climate denial books

Sun, 2013-09-15 19:27Graham Readfearn
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The Undiscerning Climate Science Bookshelf

SHELVES in popular book stores can be undiscerning little buggers, as can the book stores themselves.

For example, I recently had cause to wander through the tightly-bound and bulging aisles of my local Dymocks book store in Brisbane, Australia. They have some really quite “special” offerings both online and in-store.

Even though we essentially know that astrology is, for all intents and purposes, basically b******s, I can report that the paperback version of “Practical Astrology” is “in stock”.

Failing that, there's also “Homeopathy for your Cat” within the pages of which you can find out how magic water can cure your ginger's urinary tract issue.

Are you a book-shopping parent who has “wished for a handbook on each child”? Well tough, because Dymocks has sold out of “Homeopathy and Your Child” so you'll have to work out your kid's “physical, mental, emotional and spiritual needs” some other way (by the way, I'm not singling out Dymocks here - most of the big high street book sellers also hawk similar enlightenment-crushing garbage).

And there are the books on climate change.

Wed, 2013-03-20 15:38Graham Readfearn
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Research Reveals Almost All Climate Science Denial Books Linked To Conservative Think Tanks

IF you haven't seen them on the television or come across their interviews on the radio or in newspapers and magazines, then you've almost certainly seen their work as your eyes scan the climate change section in your local book store or library.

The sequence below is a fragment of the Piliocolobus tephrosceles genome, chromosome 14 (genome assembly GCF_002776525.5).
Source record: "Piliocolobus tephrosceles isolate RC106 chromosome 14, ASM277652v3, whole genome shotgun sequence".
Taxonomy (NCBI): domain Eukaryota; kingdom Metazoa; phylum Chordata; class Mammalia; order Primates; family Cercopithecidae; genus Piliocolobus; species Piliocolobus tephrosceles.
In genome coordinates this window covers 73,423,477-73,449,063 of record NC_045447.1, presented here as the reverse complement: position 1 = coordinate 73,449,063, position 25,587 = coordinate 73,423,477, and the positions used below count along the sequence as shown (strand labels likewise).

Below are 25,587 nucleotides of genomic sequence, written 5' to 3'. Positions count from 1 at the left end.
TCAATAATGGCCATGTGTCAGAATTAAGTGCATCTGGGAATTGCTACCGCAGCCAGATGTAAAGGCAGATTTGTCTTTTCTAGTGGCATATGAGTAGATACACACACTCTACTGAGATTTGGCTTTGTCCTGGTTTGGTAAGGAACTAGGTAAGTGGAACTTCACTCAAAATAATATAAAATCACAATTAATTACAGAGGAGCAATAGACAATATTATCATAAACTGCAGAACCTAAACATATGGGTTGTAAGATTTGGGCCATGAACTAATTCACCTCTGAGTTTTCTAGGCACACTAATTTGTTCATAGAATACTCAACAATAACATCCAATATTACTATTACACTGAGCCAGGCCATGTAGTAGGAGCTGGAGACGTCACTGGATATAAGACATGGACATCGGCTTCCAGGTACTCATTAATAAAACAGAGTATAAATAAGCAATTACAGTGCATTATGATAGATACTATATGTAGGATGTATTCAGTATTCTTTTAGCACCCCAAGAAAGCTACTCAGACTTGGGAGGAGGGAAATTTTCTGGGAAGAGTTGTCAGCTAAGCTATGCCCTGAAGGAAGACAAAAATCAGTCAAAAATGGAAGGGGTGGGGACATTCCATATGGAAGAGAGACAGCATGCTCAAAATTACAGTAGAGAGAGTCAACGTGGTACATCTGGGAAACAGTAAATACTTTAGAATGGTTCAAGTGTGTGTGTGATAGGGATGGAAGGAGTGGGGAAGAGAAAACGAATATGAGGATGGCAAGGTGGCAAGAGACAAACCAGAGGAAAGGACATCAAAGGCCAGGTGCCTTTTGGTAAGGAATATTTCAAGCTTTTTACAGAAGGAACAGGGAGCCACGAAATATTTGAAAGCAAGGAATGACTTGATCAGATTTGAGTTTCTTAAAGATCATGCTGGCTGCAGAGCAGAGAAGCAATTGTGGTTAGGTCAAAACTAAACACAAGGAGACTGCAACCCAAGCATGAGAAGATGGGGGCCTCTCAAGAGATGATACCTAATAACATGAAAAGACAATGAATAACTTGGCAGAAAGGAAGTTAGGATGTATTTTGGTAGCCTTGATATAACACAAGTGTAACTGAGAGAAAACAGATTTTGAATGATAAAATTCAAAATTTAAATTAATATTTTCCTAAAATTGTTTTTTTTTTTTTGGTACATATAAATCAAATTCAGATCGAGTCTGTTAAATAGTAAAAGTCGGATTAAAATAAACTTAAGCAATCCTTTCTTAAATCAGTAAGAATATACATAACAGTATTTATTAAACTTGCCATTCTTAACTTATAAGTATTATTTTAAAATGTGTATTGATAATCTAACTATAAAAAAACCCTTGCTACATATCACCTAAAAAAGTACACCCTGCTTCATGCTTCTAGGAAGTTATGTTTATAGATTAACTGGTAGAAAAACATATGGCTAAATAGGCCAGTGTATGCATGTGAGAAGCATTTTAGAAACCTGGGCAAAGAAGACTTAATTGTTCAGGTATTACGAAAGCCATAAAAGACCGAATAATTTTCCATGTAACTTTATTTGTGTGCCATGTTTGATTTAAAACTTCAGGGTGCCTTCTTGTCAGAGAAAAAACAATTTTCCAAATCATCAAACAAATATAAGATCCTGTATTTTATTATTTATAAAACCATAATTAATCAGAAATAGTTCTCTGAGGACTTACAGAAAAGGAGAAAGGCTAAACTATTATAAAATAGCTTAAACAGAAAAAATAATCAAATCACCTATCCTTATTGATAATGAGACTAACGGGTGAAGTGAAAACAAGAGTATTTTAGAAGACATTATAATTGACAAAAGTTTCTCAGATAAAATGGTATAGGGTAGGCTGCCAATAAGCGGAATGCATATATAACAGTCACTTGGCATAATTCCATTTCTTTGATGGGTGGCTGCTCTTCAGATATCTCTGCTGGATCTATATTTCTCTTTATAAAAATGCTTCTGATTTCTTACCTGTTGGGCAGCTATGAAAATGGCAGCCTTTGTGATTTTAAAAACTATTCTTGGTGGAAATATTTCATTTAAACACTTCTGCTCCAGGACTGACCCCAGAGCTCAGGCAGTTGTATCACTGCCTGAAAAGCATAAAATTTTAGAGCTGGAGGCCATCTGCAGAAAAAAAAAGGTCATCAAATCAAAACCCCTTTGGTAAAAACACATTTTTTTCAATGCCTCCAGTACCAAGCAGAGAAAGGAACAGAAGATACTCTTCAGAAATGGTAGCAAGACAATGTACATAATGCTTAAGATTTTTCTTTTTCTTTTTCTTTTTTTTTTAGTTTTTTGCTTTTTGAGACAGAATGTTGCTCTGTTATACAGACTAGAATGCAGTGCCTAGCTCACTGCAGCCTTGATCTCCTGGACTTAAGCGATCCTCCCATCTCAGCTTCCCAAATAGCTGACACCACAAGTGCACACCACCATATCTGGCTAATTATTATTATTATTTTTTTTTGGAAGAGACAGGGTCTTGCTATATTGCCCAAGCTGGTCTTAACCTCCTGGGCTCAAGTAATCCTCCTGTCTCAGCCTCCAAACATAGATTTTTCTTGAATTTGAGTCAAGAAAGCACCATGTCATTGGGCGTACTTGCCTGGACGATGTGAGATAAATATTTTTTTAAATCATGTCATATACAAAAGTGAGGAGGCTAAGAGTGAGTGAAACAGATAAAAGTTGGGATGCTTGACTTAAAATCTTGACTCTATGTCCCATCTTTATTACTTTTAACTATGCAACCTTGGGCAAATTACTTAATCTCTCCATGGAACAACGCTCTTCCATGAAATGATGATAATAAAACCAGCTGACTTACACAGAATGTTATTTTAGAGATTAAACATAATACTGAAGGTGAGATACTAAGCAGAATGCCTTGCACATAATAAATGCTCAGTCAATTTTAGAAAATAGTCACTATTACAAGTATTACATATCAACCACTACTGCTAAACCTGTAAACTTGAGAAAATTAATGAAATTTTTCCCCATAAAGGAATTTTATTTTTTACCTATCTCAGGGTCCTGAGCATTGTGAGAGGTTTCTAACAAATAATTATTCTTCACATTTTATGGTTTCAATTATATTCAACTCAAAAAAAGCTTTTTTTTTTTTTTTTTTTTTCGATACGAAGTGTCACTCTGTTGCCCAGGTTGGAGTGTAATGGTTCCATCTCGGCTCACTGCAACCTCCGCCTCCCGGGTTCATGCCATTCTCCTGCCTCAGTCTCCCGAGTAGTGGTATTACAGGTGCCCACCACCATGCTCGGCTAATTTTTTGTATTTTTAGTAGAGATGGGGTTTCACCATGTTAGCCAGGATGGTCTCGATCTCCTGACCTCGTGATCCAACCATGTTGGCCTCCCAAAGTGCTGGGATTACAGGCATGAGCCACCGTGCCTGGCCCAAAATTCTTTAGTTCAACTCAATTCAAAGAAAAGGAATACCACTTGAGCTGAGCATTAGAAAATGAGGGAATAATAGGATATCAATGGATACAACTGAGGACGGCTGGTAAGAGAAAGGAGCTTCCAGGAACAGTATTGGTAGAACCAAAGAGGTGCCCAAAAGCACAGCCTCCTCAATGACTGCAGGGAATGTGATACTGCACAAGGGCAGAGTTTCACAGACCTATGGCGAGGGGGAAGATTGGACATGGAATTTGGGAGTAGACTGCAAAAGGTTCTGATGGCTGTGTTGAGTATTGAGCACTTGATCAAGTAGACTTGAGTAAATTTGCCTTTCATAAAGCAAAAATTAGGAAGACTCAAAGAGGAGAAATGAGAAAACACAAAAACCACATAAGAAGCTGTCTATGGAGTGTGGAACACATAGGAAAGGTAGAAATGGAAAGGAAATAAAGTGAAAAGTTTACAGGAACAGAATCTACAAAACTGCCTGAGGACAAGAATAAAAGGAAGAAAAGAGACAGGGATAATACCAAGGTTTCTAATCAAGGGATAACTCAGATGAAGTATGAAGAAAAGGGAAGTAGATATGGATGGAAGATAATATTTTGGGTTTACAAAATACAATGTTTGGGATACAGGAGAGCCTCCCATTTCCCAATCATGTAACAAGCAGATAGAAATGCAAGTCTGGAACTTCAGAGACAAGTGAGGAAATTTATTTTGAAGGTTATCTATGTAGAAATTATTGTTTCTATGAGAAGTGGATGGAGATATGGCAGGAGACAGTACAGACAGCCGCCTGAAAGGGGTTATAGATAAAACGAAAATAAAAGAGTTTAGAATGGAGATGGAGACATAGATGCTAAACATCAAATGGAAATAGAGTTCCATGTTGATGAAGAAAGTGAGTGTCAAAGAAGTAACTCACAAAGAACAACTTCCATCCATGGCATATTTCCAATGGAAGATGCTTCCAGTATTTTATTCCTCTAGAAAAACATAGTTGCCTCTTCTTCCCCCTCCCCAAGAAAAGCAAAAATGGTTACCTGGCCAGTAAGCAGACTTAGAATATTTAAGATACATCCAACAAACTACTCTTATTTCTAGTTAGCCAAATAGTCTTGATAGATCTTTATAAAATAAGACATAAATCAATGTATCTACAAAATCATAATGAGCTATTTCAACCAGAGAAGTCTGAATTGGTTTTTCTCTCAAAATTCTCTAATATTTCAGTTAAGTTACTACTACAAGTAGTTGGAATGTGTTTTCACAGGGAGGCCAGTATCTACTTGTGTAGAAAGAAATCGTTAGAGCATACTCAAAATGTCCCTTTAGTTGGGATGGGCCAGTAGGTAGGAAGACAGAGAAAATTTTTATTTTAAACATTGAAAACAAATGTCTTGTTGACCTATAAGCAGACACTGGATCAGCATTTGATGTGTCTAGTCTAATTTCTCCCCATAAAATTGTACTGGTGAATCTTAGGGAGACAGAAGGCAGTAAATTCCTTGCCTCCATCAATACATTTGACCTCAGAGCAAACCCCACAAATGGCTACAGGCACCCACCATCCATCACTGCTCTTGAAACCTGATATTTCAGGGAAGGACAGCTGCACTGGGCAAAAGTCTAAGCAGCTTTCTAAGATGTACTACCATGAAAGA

They are the authors of books claiming to reveal the “real truth” about global warming and climate change - that it's either all a hoax, that it's overblown bad science from green ideologues or an elaborate illusion and wrongheaded nonsense.

You might have been intrigued by titles like “An Appeal To Reason: A Cool Look At Global Warming”, “The Climate Caper” or the subtle sledgehammer that was “Global Warming and Other Bollocks”.

But new research into the origins and authors of more than 100 of these climate science denial books finds almost all of them - about four out of five - are largely the products of conservative-leaning think tanks.

The research finds the books avoid traditional academic peer-review and are often written by non-experts. Dr Riley Dunlap, of Oklahoma State University, and Peter Jacques, of the University of Central Florida, have published their research - Climate Change Denial Books and Conservative Think Tanks: Exploring the Connection - in the journal American Behavioural Scientist.

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